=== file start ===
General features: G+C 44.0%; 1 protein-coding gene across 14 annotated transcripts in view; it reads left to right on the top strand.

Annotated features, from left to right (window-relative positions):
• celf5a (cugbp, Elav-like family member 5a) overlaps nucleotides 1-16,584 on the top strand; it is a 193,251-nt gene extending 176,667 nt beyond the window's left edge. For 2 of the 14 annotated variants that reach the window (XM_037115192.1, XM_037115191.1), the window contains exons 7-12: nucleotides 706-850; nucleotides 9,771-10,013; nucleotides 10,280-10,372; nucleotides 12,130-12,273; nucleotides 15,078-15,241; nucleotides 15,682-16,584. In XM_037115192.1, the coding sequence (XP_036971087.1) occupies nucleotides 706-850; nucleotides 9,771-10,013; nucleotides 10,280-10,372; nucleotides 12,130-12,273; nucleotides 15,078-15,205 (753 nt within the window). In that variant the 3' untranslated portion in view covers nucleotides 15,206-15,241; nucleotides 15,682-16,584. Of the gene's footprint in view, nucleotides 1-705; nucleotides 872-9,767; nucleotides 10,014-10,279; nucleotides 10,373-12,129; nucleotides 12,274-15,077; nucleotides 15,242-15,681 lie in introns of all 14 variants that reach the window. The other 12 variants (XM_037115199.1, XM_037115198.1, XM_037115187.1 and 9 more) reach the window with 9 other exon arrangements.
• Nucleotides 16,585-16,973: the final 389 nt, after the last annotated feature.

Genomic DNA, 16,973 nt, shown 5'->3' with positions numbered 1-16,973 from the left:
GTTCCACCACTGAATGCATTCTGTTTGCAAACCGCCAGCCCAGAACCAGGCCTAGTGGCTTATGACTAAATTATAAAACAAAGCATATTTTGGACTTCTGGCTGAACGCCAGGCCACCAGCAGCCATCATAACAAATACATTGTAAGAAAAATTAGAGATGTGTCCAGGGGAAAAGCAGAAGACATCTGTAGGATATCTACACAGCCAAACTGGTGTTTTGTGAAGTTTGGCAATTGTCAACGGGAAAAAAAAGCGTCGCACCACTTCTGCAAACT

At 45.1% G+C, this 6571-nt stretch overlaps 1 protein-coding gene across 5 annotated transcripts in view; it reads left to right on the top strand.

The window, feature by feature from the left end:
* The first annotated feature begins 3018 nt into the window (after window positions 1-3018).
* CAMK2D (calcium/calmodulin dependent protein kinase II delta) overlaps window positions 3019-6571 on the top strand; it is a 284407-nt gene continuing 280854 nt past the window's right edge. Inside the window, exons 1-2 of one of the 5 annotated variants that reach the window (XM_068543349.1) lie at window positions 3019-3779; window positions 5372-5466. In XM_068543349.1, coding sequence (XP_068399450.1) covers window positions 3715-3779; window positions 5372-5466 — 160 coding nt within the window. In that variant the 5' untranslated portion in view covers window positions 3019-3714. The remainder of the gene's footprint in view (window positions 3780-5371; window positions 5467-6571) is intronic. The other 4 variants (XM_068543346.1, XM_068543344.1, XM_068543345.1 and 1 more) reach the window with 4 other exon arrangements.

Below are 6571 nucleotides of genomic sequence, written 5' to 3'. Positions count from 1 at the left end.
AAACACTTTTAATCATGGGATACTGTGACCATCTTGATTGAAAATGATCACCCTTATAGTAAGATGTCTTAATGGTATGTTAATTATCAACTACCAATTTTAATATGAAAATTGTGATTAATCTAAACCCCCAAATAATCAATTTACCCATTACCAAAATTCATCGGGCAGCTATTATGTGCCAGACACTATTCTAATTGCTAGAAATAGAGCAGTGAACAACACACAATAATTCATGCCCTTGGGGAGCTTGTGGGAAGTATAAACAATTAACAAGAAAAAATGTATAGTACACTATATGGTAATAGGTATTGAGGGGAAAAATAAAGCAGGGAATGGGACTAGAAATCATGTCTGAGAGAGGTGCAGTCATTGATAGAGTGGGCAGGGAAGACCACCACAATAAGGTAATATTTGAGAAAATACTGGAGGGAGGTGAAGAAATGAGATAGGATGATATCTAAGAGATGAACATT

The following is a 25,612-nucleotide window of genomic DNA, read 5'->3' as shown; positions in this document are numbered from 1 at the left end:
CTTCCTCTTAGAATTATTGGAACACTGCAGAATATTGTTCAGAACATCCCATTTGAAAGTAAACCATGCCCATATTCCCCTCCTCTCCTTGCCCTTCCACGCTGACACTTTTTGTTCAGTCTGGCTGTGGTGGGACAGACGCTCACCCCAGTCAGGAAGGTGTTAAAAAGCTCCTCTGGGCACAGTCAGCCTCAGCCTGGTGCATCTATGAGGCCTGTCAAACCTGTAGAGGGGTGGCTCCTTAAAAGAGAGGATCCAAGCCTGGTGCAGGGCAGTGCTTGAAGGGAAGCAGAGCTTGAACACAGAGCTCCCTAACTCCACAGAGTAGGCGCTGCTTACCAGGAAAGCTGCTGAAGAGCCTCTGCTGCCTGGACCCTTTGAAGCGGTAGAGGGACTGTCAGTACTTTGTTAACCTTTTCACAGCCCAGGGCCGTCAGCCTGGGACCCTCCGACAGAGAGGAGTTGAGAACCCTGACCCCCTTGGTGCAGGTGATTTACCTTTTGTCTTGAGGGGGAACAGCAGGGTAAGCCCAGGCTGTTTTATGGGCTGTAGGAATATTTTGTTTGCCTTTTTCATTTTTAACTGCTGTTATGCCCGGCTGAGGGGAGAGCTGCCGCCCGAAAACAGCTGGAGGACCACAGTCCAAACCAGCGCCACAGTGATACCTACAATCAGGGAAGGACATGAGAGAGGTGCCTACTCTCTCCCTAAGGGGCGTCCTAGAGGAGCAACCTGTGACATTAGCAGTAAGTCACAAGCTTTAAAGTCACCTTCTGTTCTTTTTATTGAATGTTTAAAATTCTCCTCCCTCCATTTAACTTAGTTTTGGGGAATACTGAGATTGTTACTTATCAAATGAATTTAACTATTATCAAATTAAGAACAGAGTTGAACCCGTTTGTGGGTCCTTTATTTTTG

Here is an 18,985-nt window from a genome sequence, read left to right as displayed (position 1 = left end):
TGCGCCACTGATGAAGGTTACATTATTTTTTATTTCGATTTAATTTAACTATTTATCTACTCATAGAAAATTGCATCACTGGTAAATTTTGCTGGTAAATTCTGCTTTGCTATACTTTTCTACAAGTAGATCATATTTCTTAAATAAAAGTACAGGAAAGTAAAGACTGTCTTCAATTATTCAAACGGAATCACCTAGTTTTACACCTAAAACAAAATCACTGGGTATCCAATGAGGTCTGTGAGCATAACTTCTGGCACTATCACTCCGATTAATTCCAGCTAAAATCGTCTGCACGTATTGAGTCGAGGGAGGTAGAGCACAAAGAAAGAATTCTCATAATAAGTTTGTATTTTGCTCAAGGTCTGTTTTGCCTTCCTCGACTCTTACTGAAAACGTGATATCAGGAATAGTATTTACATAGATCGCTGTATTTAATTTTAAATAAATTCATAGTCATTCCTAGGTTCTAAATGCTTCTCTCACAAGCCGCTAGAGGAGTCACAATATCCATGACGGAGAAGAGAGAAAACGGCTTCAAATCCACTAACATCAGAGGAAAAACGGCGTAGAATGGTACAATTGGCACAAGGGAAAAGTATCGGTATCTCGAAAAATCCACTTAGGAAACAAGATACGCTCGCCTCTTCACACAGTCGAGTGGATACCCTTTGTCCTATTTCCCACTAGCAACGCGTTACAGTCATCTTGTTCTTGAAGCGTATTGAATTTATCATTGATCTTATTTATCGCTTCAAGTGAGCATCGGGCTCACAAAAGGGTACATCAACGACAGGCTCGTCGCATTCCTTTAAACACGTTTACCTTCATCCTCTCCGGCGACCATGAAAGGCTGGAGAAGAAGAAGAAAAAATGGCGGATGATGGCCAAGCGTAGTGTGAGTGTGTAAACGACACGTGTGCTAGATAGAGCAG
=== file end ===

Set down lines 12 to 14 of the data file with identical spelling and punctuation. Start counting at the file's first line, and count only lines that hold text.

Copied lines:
AAACACTTTTAATCATGGGATACTGTGACCATCTTGATTGAAAATGATCACCCTTATAGTAAGATGTCTTAATGGTATGTTAATTATCAACTACCAATTTTAATATGAAAATTGTGATTAATCTAAACCCCCAAATAATCAATTTACCCATTACCAAAATTCATCGGGCAGCTATTATGTGCCAGACACTATTCTAATTGCTAGAAATAGAGCAGTGAACAACACACAATAATTCATGCCCTTGGGGAGCTTGTGGGAAGTATAAACAATTAACAAGAAAAAATGTATAGTACACTATATGGTAATAGGTATTGAGGGGAAAAATAAAGCAGGGAATGGGACTAGAAATCATGTCTGAGAGAGGTGCAGTCATTGATAGAGTGGGCAGGGAAGACCACCACAATAAGGTAATATTTGAGAAAATACTGGAGGGAGGTGAAGAAATGAGATAGGATGATATCTAAGAGATGAACATT

The following is a 25,612-nucleotide window of genomic DNA, read 5'->3' as shown; positions in this document are numbered from 1 at the left end:
CTTCCTCTTAGAATTATTGGAACACTGCAGAATATTGTTCAGAACATCCCATTTGAAAGTAAACCATGCCCATATTCCCCTCCTCTCCTTGCCCTTCCACGCTGACACTTTTTGTTCAGTCTGGCTGTGGTGGGACAGACGCTCACCCCAGTCAGGAAGGTGTTAAAAAGCTCCTCTGGGCACAGTCAGCCTCAGCCTGGTGCATCTATGAGGCCTGTCAAACCTGTAGAGGGGTGGCTCCTTAAAAGAGAGGATCCAAGCCTGGTGCAGGGCAGTGCTTGAAGGGAAGCAGAGCTTGAACACAGAGCTCCCTAACTCCACAGAGTAGGCGCTGCTTACCAGGAAAGCTGCTGAAGAGCCTCTGCTGCCTGGACCCTTTGAAGCGGTAGAGGGACTGTCAGTACTTTGTTAACCTTTTCACAGCCCAGGGCCGTCAGCCTGGGACCCTCCGACAGAGAGGAGTTGAGAACCCTGACCCCCTTGGTGCAGGTGATTTACCTTTTGTCTTGAGGGGGAACAGCAGGGTAAGCCCAGGCTGTTTTATGGGCTGTAGGAATATTTTGTTTGCCTTTTTCATTTTTAACTGCTGTTATGCCCGGCTGAGGGGAGAGCTGCCGCCCGAAAACAGCTGGAGGACCACAGTCCAAACCAGCGCCACAGTGATACCTACAATCAGGGAAGGACATGAGAGAGGTGCCTACTCTCTCCCTAAGGGGCGTCCTAGAGGAGCAACCTGTGACATTAGCAGTAAGTCACAAGCTTTAAAGTCACCTTCTGTTCTTTTTATTGAATGTTTAAAATTCTCCTCCCTCCATTTAACTTAGTTTTGGGGAATACTGAGATTGTTACTTATCAAATGAATTTAACTATTATCAAATTAAGAACAGAGTTGAACCCGTTTGTGGGTCCTTTATTTTTG